You just created an incredible strategy that will drive an extraordinary success for your organization, you implement it, a disaster: it fails completely all its expectations.
Why? Because we thought that the people, the human resources of our companies were going to implement the plan exactly as we had thought but instead human beings are complex and mysterious beings that rarely do exactly what they are told (thankfully)
Henry Ford famously said “Why is it every time I ask for a pair of hands, they come with a brain attached?” This turns out to be the fundamental reason why some companies thrive and others fail: how we understand and treat the people who have to implement our strategies.
In a working world where only 14% of workers are really hooked on their jobs ( 86% are not at all excited about the workplace we have created for them ! ) a radical change is necessary not to innovate, but to survive and eventually thrive. We need to rethink the role of the worker as a wonderfully complex being capable of creating solutions that we did not even imagine could exist or be implemented.
I recently enjoyed a co-creation session with some former MBA students of mine, who now have the opportunity to embed into the business models of their innovative large .com company a flavour of .org and of useful and meaningful impact.
What came out from the creative process was the awareness that we live in amazing, unique times. Times when a historic global shift is taking place all around us.
Where a ten year 2020 to 2030 window is open for us , to use our companies to create the ideal future as opposed to be obliterated by a fast evolving future that others are creating and that right now does not look too bright.
So what is the scenario we are facing and how can we address it to design the best possible future for us and our organizations?
We often jump into innovation mode, because we are told it is urgent and essential to our organization’s survival , but the failure (and success) of introducing squirrels into city parks offers us some insights into the right way forward, creating the right conditions first.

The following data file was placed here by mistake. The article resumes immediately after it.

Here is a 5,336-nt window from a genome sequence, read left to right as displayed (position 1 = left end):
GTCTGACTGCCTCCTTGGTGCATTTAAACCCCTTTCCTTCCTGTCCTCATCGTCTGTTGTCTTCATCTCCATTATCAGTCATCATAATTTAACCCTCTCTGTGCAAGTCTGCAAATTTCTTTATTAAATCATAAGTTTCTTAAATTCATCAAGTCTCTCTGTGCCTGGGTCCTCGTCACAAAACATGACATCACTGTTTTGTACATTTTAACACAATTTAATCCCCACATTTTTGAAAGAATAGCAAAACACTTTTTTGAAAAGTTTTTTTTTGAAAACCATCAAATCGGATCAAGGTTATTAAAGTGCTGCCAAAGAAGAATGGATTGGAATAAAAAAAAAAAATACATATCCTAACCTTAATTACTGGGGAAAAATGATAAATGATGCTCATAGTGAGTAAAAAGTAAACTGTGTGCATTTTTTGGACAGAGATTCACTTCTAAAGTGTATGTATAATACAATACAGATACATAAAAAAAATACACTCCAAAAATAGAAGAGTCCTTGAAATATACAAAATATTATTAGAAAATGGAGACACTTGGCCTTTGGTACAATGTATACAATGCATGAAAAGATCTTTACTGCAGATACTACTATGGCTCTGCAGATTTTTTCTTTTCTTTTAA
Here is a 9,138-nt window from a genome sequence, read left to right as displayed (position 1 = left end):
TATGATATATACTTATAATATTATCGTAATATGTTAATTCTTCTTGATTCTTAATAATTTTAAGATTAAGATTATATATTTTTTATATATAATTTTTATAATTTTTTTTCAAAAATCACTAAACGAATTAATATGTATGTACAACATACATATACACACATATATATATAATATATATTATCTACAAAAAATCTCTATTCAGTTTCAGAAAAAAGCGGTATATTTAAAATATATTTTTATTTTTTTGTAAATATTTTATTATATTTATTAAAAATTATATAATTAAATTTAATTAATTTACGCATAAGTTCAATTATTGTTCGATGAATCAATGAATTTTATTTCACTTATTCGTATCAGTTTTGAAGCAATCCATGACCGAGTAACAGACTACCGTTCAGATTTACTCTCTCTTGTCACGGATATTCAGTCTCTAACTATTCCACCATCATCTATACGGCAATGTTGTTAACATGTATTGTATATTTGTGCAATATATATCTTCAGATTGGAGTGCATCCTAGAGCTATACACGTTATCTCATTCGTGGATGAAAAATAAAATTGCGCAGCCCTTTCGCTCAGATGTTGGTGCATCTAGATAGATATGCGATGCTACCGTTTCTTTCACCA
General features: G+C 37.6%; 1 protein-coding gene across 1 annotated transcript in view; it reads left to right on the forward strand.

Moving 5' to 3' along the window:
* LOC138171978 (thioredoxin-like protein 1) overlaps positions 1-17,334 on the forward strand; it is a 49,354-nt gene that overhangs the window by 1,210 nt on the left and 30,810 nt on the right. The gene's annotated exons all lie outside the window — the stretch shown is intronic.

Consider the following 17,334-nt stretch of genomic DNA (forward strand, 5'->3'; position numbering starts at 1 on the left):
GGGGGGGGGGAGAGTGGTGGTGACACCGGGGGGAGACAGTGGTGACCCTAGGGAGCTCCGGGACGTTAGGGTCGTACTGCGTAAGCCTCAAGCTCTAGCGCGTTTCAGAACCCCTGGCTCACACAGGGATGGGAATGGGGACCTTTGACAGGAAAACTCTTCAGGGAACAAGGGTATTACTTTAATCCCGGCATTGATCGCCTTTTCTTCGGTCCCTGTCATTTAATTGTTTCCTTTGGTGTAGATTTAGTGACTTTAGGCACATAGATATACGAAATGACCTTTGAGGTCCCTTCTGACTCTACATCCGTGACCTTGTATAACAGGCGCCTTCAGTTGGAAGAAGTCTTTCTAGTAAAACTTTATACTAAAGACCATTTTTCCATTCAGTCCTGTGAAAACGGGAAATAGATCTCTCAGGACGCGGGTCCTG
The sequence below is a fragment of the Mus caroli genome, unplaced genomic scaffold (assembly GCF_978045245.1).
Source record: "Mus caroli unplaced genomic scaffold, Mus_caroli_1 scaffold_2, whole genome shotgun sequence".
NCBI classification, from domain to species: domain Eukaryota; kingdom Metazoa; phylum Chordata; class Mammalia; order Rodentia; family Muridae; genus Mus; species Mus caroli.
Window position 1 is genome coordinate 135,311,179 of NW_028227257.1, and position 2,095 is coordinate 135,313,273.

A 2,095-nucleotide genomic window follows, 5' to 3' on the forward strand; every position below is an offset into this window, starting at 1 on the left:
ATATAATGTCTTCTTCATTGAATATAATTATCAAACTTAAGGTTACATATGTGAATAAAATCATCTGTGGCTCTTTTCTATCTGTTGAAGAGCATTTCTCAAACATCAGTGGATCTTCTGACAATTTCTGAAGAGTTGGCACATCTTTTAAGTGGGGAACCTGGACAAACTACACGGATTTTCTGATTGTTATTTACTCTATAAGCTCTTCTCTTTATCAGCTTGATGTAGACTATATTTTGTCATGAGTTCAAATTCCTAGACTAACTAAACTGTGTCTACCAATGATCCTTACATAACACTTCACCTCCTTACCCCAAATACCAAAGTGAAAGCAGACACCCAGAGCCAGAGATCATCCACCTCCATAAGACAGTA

Below some concepts, I have been noticing as organizations try to adapt to their new evolving environments. Some concepts and resulting attitudes that are shaping the transition from the old to the new economy. Not all are good, but we ideally need to be prepared for what is and what we want to create.
I was recently asked to comment about Transparency and two concepts came to my mind.
They don’t trust us, be transparent to build trust
Firstly your average person has an extremely low trust of companies. According to a recent BBC Mori poll (and to a number of other similar polls) professors, doctors and teachers are the most trusted with around 80% trust levels by your average person, whilst business leaders feature amongst the lowest close to politicians with your average person (and probably your consumers, providers or investors) trusting business leaders at just over 20% levels!
So transparency I therefore see as a means to regain that trust, which is of course fundamental to doing business but also to convincing others to join us, if we are in a quest to also create meaningful impact.
It seems that despite our best intentions, our most recent beautiful and meaningful marketing campaign, is not having much impact at all, almost a waste of money and effort, unless a transparent behaviour allows people to actually see what is behind those words and witness our coherent actions.
We are all in the shop window, make sure people see authenticity
It’s never been easier to write and post your and your organization’s most exciting messages towards a global audience, resulting in an exponential growth in one-to-many content creation. But does anyone actually read your content?
You know, that exciting news or achievement or campaign you just launched that will transform your business / organization and / or the world: how can you increase the likelihood of people actually reading what you post?
In a recent conversation about using media to convey companies’ sustainable policies I extrapolated ten ideas that can be replicated for you and your organization, the last one being in my view the most important one:
Forget one-way monologues – focus on creating bi directional communication flows adding questions that open dialogues
Create intelligent entertaining information – people love to be entertained as well as informed, creating content that goes beyond attracting attention and creates awareness-awakening content that people love to watch more than once and share
The race and pressures for growth in our workplaces will continue to grow but at the same time, they will also increasingly strain our personal, organizational and planetary boundaries. What if we were to explore a new formula for success founded on the unlikely combination of moderation and abundance?
Moderation, one of ebbf’s seven core values could be seen as a hindrance to the fast pace of growth and innovation the world around us seems to demand. However, a closer look at the concept of moderation can help us to understand the powerful opportunities that lie untapped.
Let’s start to explore two complementary applications of Moderation: doing less and using less.